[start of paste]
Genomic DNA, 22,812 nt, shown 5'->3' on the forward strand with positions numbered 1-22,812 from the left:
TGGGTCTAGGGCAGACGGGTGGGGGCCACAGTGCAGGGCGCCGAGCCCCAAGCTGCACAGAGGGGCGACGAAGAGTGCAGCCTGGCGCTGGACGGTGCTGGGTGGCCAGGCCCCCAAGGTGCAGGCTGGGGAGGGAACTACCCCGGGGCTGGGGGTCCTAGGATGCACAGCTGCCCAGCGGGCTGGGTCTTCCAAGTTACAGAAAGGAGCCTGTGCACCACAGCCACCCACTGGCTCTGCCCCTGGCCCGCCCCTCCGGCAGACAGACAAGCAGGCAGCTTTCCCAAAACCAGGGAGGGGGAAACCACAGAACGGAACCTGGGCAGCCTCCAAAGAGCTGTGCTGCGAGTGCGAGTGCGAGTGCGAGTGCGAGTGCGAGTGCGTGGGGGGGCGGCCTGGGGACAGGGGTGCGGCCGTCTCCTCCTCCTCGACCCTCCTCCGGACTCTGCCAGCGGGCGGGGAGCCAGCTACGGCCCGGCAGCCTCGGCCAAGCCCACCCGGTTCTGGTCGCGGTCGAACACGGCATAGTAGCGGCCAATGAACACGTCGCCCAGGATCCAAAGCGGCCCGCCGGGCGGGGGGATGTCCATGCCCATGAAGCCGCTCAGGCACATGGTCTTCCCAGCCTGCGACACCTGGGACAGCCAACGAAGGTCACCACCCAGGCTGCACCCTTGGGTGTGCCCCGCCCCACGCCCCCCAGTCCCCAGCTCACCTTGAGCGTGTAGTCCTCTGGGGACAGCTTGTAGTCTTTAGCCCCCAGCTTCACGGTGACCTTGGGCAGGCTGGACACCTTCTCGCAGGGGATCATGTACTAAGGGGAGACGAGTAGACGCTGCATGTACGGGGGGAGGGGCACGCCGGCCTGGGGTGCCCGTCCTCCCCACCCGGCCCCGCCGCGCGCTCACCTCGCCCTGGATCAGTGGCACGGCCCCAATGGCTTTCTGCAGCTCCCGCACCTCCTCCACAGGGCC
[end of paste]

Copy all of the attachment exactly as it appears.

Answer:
Genomic DNA, 22,812 nt, shown 5'->3' on the forward strand with positions numbered 1-22,812 from the left:
TGGGTCTAGGGCAGACGGGTGGGGGCCACAGTGCAGGGCGCCGAGCCCCAAGCTGCACAGAGGGGCGACGAAGAGTGCAGCCTGGCGCTGGACGGTGCTGGGTGGCCAGGCCCCCAAGGTGCAGGCTGGGGAGGGAACTACCCCGGGGCTGGGGGTCCTAGGATGCACAGCTGCCCAGCGGGCTGGGTCTTCCAAGTTACAGAAAGGAGCCTGTGCACCACAGCCACCCACTGGCTCTGCCCCTGGCCCGCCCCTCCGGCAGACAGACAAGCAGGCAGCTTTCCCAAAACCAGGGAGGGGGAAACCACAGAACGGAACCTGGGCAGCCTCCAAAGAGCTGTGCTGCGAGTGCGAGTGCGAGTGCGAGTGCGAGTGCGAGTGCGTGGGGGGGCGGCCTGGGGACAGGGGTGCGGCCGTCTCCTCCTCCTCGACCCTCCTCCGGACTCTGCCAGCGGGCGGGGAGCCAGCTACGGCCCGGCAGCCTCGGCCAAGCCCACCCGGTTCTGGTCGCGGTCGAACACGGCATAGTAGCGGCCAATGAACACGTCGCCCAGGATCCAAAGCGGCCCGCCGGGCGGGGGGATGTCCATGCCCATGAAGCCGCTCAGGCACATGGTCTTCCCAGCCTGCGACACCTGGGACAGCCAACGAAGGTCACCACCCAGGCTGCACCCTTGGGTGTGCCCCGCCCCACGCCCCCCAGTCCCCAGCTCACCTTGAGCGTGTAGTCCTCTGGGGACAGCTTGTAGTCTTTAGCCCCCAGCTTCACGGTGACCTTGGGCAGGCTGGACACCTTCTCGCAGGGGATCATGTACTAAGGGGAGACGAGTAGACGCTGCATGTACGGGGGGAGGGGCACGCCGGCCTGGGGTGCCCGTCCTCCCCACCCGGCCCCGCCGCGCGCTCACCTCGCCCTGGATCAGTGGCACGGCCCCAATGGCTTTCTGCAGCTCCCGCACCTCCTCCACAGGGCC